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Argo sparks debate over historical accuracy

中国日报网 2013-01-18 10:27

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Iran's announcement that it will make its own film to counter the "distorted" thriller Argo is fueling a debate about Hollywood and historical accuracy, sparked by Ben Affleck's Oscar-tipped movie.

The film, which won the top two Golden Globes last weekend and is nominated for seven prizes at next month's Academy Awards, tells the story of a bold CIA operation to rescue six US diplomats trapped by the 1979 hostage crisis.

But it openly takes liberties with the facts. In a white-knuckle climax, for example, Iranian guards speed along a runway next to a plane carrying the escaping diplomats, threatening to stop it from taking off. That didn't happen.

Canada's role in giving refuge to the diplomats in Teheran, and securing their safe passage out of Iran, is significantly underplayed. The mission is seen as largely the work of CIA agent Tony Mendez, played by Affleck.

Mark Lijek, one of the six diplomats helped to freedom, said the actor-director is justified in massaging the facts to create a more compelling story - although he acknowledges some concerns.

"I understand it was necessary to dramatize the facts in order to create the atmosphere a thriller requires," he said after Argo won best picture (drama) and best director awards for Affleck at the Golden Globes.

The movie recounts the long-classified CIA plot to extract the diplomats by pretending that they are part of a Hollywood film crew scouting for locations for a science fiction flick.

In the film, they are given refuge by the Canadian ambassador to Teheran after escaping through a back exit as the US embassy was stormed by Islamist students, who went on to hold 52 US hostages for more than a year.

CIA agent Mendez - now in his 70s, and who spoke at last Sunday's Golden Globes ceremony - is shown flying in, giving the diplomats their false identities, and leading them through a series of close shaves to freedom.

These include a made-up scene in a Teheran market where they are surrounded by an angry mob but just escape with their lives, as well as a fake tense scene at the airport, and the fictional runway chase.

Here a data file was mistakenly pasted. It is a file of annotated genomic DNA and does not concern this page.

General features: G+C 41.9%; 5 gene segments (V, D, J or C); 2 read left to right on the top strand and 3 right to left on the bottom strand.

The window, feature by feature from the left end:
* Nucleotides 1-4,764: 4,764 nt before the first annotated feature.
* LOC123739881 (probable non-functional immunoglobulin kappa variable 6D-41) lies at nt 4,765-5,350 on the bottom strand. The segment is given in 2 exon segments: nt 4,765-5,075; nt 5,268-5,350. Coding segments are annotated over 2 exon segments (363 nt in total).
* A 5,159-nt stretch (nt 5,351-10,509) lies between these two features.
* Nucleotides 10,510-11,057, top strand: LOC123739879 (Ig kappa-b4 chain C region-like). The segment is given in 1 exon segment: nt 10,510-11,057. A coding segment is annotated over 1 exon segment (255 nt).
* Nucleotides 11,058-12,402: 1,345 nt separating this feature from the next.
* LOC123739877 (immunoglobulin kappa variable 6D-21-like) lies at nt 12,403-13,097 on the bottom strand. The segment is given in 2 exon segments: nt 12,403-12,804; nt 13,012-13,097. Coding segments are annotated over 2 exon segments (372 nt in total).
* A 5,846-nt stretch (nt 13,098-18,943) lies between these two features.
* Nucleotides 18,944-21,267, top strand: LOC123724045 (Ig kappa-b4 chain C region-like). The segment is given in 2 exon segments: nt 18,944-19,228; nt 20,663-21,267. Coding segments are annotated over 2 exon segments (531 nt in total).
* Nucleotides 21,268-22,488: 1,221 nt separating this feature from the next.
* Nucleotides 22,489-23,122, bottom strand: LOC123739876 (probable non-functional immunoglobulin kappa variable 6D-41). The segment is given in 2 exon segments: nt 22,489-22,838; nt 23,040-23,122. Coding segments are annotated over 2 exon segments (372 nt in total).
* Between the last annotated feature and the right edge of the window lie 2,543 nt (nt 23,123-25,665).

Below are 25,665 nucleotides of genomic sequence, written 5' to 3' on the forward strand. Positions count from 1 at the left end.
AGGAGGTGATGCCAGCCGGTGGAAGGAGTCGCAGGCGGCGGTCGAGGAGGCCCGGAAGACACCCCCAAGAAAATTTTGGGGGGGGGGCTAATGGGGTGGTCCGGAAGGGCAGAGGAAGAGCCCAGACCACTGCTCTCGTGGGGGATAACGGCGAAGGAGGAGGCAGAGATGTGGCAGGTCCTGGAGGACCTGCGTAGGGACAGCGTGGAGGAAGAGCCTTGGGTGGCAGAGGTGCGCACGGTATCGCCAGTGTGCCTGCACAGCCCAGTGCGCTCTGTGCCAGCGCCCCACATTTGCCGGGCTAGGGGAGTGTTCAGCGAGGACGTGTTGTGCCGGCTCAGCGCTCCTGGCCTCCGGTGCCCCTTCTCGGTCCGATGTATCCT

They are also shown holed up at the residence of the Canadian ambassador to Teheran, Ken Taylor. In reality they were split into two groups, one with Taylor and the others with another Canadian diplomat.

Taylor, now 77, has not kicked up a major fuss. But he has made his views clear regarding some aspects of the movie's accuracy.

"The movie's fun, it's thrilling, it's pertinent, it's timely," he told the Toronto Star. "But look, Canada was not merely standing around watching events take place. The CIA was a junior partner."

Days after Affleck's film won gold at the Globes, Teheran announced that it was making its own movie about the US hostage drama during the 1979 Islamic revolution.

"The movie is about 20 US hostages who were handed over to the US embassy by Iranian revolutionaries at the beginning of the (Islamic) revolution," said Iranian actor and filmmaker Ataollah Salmanian.

The film "can be an appropriate response to distorted movies such as Argo," he said.

(中国日报网英语点津 Helen 编辑)

About the broadcaster:

Nelly Min is an editor at China Daily with more than 10 years of experience as a newspaper editor and photographer. She has worked at major newspapers in the U.S., including the Los Angeles Times and the Detroit Free Press. She is also fluent in Korean.

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